17. Longitudinal Analyses of Early Lesions by Fluorescence: An Observational Study

    OpenAIRE

    Ferreira Zandoná, A.; Ando, M.; Gomez, G.F.; Garcia-Corretjer, M.; Eckert, G.J.; Santiago, E; Katz, B P; Zero, D.T.

    2013-01-01

    Previous caries experience correlates to future caries risk; thus, early identification of lesions has importance for risk assessment and management. In this study, we aimed to determine if Quantitative Light-induced Fluorescence (QLF) parameters—area (A [mm2]), fluorescence loss (∆F [%]), and ∆Q [%×mm2]—obtained by image analyses can predict lesion progression. We secured consent from 565 children (from 5-13 years old) and their parents/guardians and examined them at baseline and regular int...

  18. WORD PROCESSING AND SECOND LANGUAGE WRITING: A LONGITUDINAL CASE STUDY

    Directory of Open Access Journals (Sweden)

    Alister Cumming

    2001-12-01

    Full Text Available The purpose of this study was to determine whether word processing might change a second language (L2 leamer's writing processes and improve the quality of his essays over a relatively long period of time. We worked from the assumption that research comparing word-processing to pen and paper composing tends to show positive results when studies include lengthy terms of data collection and when appropriate instruction and training are provided. We compared the processes and products of L2 composing displayed by a 29-year-old, male Mandarin leamer of English with intermediate proficiency in English while he wrote, over 8 months, 14 compositions grouped into 7 comparable pairs of topics altemating between uses of a lap-top computer and of pen and paper. Al1 keystrokes were recorded electronically in the computer environrnent; visual records of al1 text changes were made for the pen-and paper writing. Think-aloud protocols were recorded in al1 sessions. Analyses indicate advantages for the word-processing medium over the pen-and-paper medium in terms ofi a greater frequency of revisions made at the discourse level and at the syntactical level; higher scores for content on analytic ratings of the completed compositions; and more extensive evaluation ofwritten texts in think-aloud verbal reports.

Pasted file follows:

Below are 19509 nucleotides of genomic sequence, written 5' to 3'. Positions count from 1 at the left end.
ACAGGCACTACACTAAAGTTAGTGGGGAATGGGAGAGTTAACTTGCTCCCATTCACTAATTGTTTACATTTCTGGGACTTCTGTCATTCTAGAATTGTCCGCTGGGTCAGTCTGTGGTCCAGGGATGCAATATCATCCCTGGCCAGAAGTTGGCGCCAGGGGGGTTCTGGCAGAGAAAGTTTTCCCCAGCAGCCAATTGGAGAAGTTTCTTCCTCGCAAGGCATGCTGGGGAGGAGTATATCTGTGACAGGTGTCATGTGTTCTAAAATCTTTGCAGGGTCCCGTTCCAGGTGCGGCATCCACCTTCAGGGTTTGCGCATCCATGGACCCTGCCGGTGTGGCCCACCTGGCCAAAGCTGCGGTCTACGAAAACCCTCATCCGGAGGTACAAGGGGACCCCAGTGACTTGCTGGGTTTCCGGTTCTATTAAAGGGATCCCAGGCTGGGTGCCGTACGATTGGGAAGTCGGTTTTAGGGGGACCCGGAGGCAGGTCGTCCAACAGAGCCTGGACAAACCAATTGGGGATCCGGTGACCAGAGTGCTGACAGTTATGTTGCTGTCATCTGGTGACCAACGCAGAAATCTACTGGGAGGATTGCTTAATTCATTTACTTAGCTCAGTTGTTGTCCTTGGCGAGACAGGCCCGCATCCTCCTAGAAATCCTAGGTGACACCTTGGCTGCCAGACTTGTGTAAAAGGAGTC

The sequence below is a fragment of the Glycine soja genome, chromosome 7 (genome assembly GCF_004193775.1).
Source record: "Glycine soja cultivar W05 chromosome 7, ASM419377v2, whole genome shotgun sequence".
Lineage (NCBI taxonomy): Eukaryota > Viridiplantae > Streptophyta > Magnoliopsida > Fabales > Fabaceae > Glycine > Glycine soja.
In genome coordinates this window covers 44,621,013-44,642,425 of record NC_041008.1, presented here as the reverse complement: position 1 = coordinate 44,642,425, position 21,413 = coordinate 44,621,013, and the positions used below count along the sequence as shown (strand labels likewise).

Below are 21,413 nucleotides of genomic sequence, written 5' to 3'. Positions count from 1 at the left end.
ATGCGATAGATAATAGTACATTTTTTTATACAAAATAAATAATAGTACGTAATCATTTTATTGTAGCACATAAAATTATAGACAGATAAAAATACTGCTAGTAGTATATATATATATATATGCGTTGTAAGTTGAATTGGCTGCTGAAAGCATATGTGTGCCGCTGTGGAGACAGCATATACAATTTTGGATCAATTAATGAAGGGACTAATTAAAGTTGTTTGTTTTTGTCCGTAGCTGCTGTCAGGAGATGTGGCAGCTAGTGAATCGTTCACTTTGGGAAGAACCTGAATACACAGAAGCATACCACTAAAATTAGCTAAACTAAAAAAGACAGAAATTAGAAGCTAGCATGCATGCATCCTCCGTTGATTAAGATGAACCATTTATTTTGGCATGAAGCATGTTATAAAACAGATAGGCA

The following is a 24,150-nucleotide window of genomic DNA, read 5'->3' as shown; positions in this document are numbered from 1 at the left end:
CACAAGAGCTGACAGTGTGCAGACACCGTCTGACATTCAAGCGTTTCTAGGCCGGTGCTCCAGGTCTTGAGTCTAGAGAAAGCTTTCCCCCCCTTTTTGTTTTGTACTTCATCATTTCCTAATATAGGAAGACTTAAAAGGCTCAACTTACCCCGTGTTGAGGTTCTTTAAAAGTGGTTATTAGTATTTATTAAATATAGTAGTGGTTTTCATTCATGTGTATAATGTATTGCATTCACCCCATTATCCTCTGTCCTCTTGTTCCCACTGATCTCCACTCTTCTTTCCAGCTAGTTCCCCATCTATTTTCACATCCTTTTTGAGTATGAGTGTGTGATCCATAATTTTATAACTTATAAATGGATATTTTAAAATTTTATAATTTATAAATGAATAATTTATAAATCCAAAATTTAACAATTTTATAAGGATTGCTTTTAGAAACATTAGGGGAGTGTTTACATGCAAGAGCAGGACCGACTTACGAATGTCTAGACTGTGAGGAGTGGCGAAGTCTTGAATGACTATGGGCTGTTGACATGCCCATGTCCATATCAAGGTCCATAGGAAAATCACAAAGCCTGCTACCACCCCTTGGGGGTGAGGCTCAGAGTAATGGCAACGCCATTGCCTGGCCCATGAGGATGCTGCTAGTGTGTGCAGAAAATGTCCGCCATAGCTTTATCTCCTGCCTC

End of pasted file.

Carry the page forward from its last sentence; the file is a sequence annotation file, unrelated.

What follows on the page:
19. A longitudinal study of brain volume changes in normal aging

    International Nuclear Information System (INIS)

    Purpose: To evaluate the effect of normal aging on brain volumes and examine the effects of age and sex on the rates of changes in global and regional brain volumes. Methods: A total of 199 normal subjects (65 females and 134 males, mean age = 56.4 ± 9.9 years, age range = 38.1–82.9 years) were included in this study. Each subject was scanned twice, at an interval of about 2 years (range = 1.5–2.3 years). Two-time-point percentage brain volume change (PBVC) was estimated with SIENA 2.6. Results: The mean annualized PBVC was −0.23%/y. Analysis of covariance (ANCOVA) for annual brain volume changes revealed a main effect of age. There was no main effect of sex, nor was there a sex-by-age interaction. Voxel-wise analysis revealed a negative correlation between age and edge displacement values mainly in the periventricular region. Conclusions: The results of our study indicate that brain atrophy accelerates with increasing age and that there is no gender difference in the rate of brain atrophy

  20. Implant-supported overdentures: a longitudinal prospective study.

    Science.gov (United States)

    Bergendal, T; Engquist, B

    1998-01-01

    The aim of this study was to evaluate the clinical function and long-term prognosis of overdentures retained by a small number of implants in the maxilla and mandible using one of two different attachment systems. Included in the study were all patients referred to specialty clinics in Jönköping and Linköping, Sweden, during the treatment period who needed an overdenture and could be provided with a minimum number of two bilaterally-placed implants. Excluded were patients with bone-grafted jaws, irradiated cancer patients, heavy bruxers, and patients who had lost a fixed prosthesis because of implant losses. The patients were randomly assigned to receive one retentive system, either a round 2-mm-diameter bar with clips or ball attachments (Nobel Biocare). Eighteen overdentures were placed in maxillae and 32 in mandibles, supported by a total of 115 Brånemark implants. Of the implants placed, 86.1% were continuously osseointegrated. The cumulative implant survival rates after 7 years of loading were 75.4% in the maxillae and 100% in the mandibles. There was no difference in implant survival rate between the attachment systems. Patients with implant losses were characterized by severely resorbed maxillary ridges and inferior bone quality, together with unfavorable loading circumstances such as short implants combined with long leverages. Complications and prosthetic adjustments were mostly resolved early and easily. PMID:9581412